Lawyers in Afghanistan recently came to the conclusion that the best way to strike a plea bargain for a rape victim is to grant her the option to marry the man who raped her. This option, they assure, will reduce her criminal incarceration from 12 years to three years at the Badambagh Prison located outside of Kabul.
At the heart of the case is a 21-year-old woman simply known as Gulnaz who was raped by her cousin’s husband several years ago. Prosecutors don’t doubt that she was impregnated by the rapist. Indeed, her child lives in prison with her. But, concern was raised, and her case scrutinized because she failed to report the rape in a “timely” manner. She waited a few months, debating very serious but equally problematic options. The U.S. State Department has commented on the case, stating, “Gulnaz’s situation is one no woman should have to face. Our heartfelt condolences go out to Gulnaz and her young daughter.”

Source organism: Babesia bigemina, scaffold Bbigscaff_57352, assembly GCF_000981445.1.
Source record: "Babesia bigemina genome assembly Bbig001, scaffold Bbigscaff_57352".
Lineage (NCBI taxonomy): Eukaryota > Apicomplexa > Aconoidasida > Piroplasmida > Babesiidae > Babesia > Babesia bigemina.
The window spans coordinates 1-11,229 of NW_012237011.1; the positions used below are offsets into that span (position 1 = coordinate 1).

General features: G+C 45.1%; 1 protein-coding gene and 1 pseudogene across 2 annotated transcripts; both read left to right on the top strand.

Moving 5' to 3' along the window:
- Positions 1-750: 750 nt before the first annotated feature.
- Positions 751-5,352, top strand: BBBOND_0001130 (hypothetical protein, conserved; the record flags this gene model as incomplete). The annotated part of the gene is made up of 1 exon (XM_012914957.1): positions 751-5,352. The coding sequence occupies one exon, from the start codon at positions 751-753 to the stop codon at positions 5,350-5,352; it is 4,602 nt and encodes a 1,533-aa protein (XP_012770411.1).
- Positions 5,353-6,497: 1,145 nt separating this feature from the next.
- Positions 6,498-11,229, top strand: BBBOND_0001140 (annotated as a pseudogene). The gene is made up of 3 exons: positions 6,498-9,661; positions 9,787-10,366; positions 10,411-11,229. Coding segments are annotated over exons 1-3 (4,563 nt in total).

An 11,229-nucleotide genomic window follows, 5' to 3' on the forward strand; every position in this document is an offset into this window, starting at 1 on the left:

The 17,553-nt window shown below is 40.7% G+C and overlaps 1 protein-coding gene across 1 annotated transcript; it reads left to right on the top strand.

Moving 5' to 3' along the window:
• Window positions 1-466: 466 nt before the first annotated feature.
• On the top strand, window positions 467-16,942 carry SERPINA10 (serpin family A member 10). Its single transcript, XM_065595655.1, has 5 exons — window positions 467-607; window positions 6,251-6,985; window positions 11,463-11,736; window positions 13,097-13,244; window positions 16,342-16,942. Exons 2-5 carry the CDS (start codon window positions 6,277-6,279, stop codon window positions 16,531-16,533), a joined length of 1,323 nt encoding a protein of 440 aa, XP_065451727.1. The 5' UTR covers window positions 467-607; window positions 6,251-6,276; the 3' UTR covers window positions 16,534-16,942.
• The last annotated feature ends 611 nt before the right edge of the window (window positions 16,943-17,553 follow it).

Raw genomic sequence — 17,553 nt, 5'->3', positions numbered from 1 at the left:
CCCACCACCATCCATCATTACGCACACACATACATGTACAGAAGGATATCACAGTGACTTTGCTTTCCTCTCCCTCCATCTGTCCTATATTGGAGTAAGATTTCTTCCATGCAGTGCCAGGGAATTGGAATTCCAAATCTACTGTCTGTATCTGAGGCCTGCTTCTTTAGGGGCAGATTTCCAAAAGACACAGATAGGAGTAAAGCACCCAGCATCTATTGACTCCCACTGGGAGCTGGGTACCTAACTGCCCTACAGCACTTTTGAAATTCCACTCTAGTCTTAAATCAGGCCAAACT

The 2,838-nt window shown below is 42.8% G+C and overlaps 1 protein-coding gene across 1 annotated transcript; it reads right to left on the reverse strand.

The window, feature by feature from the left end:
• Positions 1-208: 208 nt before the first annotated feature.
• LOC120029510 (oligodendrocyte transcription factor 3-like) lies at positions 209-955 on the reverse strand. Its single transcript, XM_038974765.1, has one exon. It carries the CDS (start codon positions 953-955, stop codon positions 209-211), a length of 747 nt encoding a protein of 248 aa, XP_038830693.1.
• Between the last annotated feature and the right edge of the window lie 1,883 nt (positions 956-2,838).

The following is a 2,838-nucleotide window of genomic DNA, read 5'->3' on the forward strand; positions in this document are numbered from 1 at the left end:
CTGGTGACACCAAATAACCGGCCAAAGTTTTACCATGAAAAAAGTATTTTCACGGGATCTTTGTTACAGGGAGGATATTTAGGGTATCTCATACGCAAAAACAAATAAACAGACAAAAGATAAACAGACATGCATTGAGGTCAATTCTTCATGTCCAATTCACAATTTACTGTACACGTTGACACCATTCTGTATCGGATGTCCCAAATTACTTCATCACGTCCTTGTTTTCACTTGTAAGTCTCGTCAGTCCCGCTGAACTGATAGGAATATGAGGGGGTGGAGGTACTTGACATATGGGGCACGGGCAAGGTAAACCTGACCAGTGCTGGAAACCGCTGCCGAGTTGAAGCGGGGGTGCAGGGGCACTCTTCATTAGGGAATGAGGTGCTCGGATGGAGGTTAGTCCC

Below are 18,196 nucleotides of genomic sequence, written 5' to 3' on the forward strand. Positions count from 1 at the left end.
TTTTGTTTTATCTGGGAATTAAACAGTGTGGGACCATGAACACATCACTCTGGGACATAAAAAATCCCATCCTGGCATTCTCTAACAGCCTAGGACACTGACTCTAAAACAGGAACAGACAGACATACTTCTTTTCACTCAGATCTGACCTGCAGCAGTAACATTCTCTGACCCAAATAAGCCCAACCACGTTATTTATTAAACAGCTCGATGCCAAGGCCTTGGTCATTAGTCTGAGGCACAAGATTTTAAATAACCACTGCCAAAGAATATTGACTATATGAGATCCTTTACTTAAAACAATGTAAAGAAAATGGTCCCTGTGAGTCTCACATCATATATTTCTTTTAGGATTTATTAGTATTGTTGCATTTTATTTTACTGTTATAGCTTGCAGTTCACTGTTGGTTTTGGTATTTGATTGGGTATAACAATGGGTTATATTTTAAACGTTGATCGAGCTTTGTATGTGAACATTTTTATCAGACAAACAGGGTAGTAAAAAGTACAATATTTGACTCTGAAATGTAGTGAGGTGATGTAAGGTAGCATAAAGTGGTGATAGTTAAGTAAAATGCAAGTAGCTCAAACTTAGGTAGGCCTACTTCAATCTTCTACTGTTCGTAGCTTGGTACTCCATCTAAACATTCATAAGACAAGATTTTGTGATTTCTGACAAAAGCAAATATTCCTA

The problem is that the options for rape victims in Afghanistan are draconian and barbaric at best. For example, Gulnaz was sentenced to 12 years in jail after the rape. Her crime? Being a victim of rape is considered a crime of adultery. The options for rape victims are deeply constrained in Afghanistan. Had Gulnaz remained silent, she might have brought dishonor on her family for an out-of-wedlock pregnancy. That could have resulted in murder—an illegal, but nonetheless customary practice in dealing with women who “dishonor” their families. Indeed, women are stoned in Afghanistan. The other option might have been immolation—setting oneself on fire—which unfortunately is more prevalent than previously understood in Afghan society.